Reference : Experimental reactivation of equine herpesvirus-3 following corticosteroid treatment.
Scientific journals : Article
Life sciences : Microbiology
Life sciences : Veterinary medicine & animal health
Experimental reactivation of equine herpesvirus-3 following corticosteroid treatment.
Barrandeguy, M. [> > > >]
Vissani, A. [> > > >]
Olguin, C. [> > > >]
Becerra, L. [> > > >]
Mino, S. [> > > >]
Pereda, A. [> > > >]
Oriol, J. [> > > >]
Thiry, Etienne mailto [Université de Liège - ULg > Département des maladies infectieuses et parasitaires > Virologie, épidémiologie et pathologie des maladies virales >]
Equine Veterinary Journal
Equine Veterinary Journal Ltd
Yes (verified by ORBi)
Newmarket Suffolk
United Kingdom
[en] Adrenal Cortex Hormones/pharmacology ; Animals ; DNA, Viral/analysis ; Dexamethasone/pharmacology ; Female ; Herpesviridae Infections/veterinary/virology ; Herpesvirus 3, Equid/physiology ; Horse Diseases/virology ; Horses ; Polymerase Chain Reaction/methods/veterinary ; Prednisolone/pharmacology ; Virus Latency/drug effects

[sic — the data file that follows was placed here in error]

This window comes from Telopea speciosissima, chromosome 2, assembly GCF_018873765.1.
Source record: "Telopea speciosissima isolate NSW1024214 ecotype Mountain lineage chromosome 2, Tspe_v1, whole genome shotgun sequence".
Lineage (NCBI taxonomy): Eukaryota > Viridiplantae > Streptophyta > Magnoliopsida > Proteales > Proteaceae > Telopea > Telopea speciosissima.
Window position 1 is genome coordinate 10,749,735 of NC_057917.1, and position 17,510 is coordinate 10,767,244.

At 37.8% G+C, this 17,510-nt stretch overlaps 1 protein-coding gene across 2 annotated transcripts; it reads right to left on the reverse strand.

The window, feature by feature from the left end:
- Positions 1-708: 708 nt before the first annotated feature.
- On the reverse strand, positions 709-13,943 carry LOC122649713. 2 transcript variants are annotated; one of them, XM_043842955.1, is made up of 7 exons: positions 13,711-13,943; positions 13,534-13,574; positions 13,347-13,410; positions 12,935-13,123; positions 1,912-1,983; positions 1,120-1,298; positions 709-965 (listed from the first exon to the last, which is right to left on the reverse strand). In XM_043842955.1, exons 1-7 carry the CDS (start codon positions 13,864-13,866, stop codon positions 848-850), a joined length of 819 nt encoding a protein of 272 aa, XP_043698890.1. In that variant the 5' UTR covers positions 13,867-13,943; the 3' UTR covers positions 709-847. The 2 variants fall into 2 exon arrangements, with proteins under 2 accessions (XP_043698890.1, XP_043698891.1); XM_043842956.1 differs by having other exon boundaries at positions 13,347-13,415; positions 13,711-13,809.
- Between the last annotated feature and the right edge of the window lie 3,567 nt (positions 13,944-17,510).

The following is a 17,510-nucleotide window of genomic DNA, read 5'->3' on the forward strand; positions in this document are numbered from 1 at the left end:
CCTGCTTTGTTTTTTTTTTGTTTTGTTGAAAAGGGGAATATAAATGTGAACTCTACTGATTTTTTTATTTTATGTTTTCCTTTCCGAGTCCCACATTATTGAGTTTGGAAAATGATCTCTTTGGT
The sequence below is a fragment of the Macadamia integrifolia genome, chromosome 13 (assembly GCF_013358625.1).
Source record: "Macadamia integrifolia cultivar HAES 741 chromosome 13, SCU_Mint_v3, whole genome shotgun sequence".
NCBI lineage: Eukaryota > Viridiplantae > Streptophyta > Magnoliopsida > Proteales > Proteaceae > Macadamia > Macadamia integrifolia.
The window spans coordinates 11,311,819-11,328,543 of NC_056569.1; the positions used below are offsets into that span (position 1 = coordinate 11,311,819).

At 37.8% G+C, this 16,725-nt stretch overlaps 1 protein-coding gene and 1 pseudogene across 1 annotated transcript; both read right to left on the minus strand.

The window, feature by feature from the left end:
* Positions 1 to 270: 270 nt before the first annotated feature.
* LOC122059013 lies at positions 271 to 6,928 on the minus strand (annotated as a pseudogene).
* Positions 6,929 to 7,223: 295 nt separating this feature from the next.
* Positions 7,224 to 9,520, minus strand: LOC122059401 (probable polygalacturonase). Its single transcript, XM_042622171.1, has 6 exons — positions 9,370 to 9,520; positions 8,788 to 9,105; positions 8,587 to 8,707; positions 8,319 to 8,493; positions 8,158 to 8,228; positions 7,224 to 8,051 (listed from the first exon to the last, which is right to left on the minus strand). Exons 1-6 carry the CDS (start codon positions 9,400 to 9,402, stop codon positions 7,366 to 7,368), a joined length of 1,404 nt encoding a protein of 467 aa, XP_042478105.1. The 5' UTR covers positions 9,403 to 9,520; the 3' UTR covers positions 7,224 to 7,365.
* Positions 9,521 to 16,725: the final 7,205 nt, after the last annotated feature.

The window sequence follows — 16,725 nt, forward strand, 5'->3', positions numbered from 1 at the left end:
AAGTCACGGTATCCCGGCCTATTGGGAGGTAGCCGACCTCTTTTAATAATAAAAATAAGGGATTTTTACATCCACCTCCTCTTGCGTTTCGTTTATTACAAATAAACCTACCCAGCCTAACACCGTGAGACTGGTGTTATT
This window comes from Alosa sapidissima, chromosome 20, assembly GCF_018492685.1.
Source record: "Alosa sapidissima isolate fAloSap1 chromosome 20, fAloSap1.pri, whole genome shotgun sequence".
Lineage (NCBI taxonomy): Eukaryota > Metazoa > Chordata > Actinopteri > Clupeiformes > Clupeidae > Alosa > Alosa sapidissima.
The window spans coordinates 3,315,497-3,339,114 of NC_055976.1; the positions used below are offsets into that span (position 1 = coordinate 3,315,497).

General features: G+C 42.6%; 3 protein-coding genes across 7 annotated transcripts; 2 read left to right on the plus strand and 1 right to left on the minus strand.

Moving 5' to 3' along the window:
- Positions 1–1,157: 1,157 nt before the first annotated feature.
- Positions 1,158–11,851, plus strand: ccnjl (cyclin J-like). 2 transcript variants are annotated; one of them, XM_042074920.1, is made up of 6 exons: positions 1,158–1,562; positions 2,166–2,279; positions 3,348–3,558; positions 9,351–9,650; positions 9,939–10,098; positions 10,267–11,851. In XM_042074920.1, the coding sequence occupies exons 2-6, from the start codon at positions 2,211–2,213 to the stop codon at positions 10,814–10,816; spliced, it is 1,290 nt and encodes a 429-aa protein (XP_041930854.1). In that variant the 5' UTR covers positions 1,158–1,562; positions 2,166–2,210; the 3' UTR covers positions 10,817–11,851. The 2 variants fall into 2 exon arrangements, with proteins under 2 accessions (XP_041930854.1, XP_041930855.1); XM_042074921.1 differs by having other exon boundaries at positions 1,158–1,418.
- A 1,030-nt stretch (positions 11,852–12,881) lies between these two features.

[en] State of latency, well known for several herpesviruses, has been proposed for equine herpesvirus-3 (EHV-3) and supported by epidemiological observations. No detailed assessment about reactivation, patterns of excretion and reexcretion has been formally reported. An experimental reactivation study by corticosteroid treatment in previously naturally infected horses was therefore carried out. Two polo mares with clinical and virologically confirmed history of equine coital exanthema were injected with dexamethasone and prednisolone on 3 successive days. Clinical signs, body temperature and clinical samples for virological and serological studies were obtained daily. Mares did not show any systemic clinical signs or hyperthermia. EHV-3 shedding, seroconversion and the presence of a small lesion were observed in one of the mares under study 2 weeks after corticosteroid treatment. The results demonstrate that this virus exhibits a latency-reactivation behaviour similar to that of other alpha herpesviruses. Reactivation of latency may have an important bearing on the appearance of clinical signs in mares and/or stallions during the breeding season without the actual evidence of transfer from mare to stallion or vice versa.

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